~AIDS and sub-Saharan family life~
About 10 years ago a colleague from South Africa sent me a market research report from her country which showed that few people had pension plans but most had a saving scheme for their funeral. Something like 10% of people had been to a wedding in the previous 6 months but 80% had been to a funeral and almost everyone had lost family members. I also recall a radio programme saying that nobody in the area wanted to go on a diet for fear that weight loss would be misinterpreted as HIV infection. This was the backdrop by which I read this book and recognised the themes. The idea of a ten year old finding a business opportunity by hanging out with the undertakers could only come to a writer who knows the country she's writing about and Gaile Parkin knows her topic. Born in Zambia, she was educated in South Africa and the UK, has worked in many countries including Swaziland where this book is set and Rwanda where her first book 'Baking Cakes in Kigali' was situated. She's worked with the victims of genocide and counselled HIV and AIDS sufferers and their families. However, she's somehow managed to take the learnings of a life dealing with trauma and devastation and convert those experiences into a surprisingly gentle and warm-hearted story of family life. Many people who would not pick up a book that was overtly 'about' the legacy of AIDS will find 'When Hoopoes Go to Heaven' to be both entertaining and educational. You cannot help but 'learn' when the characters pull you into their lives.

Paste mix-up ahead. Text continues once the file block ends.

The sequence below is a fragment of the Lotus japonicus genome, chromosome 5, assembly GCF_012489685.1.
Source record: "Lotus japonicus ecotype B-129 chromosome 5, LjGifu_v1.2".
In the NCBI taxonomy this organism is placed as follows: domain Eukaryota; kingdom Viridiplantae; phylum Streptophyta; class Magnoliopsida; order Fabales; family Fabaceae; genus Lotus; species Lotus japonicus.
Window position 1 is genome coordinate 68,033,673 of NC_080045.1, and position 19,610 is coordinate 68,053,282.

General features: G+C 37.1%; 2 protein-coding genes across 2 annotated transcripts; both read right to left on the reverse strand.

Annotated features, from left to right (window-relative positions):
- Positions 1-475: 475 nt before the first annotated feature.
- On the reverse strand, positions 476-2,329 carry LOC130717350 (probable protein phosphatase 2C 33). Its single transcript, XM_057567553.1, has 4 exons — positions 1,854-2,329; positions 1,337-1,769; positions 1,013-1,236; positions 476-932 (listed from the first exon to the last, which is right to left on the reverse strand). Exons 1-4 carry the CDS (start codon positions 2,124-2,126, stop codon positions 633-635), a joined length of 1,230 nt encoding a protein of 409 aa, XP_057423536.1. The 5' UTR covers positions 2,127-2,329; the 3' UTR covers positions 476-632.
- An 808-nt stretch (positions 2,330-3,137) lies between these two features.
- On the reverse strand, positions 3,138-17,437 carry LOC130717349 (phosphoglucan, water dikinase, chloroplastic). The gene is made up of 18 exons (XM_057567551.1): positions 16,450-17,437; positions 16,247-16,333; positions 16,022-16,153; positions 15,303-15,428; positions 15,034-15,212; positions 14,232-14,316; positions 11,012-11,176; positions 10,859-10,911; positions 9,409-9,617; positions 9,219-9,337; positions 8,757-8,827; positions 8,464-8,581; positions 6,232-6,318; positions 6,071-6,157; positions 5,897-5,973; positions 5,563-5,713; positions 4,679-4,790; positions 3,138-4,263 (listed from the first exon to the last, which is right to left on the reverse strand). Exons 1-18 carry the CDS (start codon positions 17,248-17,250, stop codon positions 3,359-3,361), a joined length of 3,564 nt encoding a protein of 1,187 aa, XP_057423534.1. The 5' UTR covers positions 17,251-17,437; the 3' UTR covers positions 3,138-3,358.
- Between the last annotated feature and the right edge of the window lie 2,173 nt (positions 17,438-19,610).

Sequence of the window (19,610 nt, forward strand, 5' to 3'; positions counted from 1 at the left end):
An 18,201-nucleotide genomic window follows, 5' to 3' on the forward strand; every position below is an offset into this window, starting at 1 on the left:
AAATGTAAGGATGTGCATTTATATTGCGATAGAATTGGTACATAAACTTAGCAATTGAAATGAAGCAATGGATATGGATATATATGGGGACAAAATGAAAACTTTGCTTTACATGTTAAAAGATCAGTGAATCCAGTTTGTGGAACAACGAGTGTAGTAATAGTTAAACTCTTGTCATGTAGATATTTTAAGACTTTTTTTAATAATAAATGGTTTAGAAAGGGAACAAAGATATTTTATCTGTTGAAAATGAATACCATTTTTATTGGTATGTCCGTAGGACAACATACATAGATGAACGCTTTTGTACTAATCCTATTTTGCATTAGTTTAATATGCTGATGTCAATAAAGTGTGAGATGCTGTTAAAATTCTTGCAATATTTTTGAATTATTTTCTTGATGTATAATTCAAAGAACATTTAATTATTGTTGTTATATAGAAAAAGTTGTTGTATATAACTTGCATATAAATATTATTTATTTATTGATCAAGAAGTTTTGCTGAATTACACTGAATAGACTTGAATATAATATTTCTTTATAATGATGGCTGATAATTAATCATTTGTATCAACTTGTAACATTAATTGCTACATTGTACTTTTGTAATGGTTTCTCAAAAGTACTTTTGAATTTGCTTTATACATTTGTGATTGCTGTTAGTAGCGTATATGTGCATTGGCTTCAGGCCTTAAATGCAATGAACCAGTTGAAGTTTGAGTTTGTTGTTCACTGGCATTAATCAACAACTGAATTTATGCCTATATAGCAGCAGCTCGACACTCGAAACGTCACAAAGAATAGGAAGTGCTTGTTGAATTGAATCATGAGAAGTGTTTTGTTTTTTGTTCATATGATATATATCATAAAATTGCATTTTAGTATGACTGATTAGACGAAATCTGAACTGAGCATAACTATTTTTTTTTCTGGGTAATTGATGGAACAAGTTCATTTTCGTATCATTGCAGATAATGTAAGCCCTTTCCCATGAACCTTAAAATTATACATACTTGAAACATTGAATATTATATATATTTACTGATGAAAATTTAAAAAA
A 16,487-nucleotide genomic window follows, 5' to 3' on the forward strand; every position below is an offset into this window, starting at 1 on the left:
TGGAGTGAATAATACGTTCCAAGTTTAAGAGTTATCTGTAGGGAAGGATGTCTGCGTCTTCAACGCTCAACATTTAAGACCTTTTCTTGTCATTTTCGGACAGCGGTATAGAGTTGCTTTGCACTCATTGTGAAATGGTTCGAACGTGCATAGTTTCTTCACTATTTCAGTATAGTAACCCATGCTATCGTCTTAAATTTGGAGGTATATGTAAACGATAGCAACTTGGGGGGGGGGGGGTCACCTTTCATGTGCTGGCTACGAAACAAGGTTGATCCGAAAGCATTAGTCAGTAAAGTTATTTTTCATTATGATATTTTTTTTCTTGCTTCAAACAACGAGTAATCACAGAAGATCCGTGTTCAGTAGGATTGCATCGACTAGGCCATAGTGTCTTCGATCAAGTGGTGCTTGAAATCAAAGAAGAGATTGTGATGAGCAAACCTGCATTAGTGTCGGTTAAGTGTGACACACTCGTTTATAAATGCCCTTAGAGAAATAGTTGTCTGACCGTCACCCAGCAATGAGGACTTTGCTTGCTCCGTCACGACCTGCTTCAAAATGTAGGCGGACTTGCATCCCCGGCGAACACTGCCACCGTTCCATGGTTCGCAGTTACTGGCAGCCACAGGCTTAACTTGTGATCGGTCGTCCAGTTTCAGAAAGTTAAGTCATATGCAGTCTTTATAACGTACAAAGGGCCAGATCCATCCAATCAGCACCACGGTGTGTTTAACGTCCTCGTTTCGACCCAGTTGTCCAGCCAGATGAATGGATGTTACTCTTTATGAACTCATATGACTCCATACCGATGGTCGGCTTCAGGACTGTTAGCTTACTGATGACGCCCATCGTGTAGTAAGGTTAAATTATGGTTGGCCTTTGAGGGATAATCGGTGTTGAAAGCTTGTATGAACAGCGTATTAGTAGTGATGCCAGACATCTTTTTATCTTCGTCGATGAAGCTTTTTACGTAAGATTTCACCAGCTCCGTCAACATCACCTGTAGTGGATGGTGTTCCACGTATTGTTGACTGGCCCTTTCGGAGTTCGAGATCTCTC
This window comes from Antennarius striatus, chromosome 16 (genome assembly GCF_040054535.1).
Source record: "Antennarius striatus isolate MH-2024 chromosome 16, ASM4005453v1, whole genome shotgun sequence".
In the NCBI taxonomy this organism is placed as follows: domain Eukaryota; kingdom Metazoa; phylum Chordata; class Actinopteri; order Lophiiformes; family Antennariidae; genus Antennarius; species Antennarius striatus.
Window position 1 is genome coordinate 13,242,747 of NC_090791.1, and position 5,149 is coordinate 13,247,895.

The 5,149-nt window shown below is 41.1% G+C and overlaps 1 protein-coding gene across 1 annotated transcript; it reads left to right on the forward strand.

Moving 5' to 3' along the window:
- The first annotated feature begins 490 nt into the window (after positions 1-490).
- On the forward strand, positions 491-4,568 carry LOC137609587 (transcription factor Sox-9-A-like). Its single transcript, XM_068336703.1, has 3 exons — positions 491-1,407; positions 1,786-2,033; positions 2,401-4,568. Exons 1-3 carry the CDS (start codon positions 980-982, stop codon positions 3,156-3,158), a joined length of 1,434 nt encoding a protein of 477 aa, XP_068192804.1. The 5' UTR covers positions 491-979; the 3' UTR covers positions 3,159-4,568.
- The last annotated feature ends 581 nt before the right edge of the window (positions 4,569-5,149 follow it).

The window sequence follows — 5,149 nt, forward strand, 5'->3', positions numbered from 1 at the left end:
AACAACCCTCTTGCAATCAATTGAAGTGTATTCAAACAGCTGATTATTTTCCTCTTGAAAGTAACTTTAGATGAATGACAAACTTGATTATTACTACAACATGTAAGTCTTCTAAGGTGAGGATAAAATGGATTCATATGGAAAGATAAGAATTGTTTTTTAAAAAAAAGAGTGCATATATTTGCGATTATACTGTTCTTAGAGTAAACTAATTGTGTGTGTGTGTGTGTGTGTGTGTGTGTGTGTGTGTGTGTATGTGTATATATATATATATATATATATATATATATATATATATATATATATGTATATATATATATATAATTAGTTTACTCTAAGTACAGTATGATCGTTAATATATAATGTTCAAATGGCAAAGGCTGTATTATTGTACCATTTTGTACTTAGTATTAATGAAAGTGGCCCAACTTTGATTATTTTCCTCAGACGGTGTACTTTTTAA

If I had one criticism of this lovely book it would be that there's not a lot of real plot development. 'When Hoopoes go to Heaven' is more like an account of 'a year in the life of' Benedict rather than a story with a strong beginning, middle and end, and at times this lack of progression meant I lacked the sense of urgency to read on just to see what happened next since most of the time it was pretty much more of the same. It can be a bit plodding in places but it's still a lovely story which I recommend highly.
When Hoopoes Go to Heaven by Gaile Parkin
Published by Atlantic Books, February 2012
With thanks to the publisher for sending a review copy and to Curiousbookfans.co.uk for arranging to get me the book.
Just in case anyone doesn't know, a hoopoe is a bird, a bit like a colourful small woodpecker with a small crest on its head. The title refers to a dead bird that Benedict finds stuck on the front grill of the Funeral Directors' vehicle.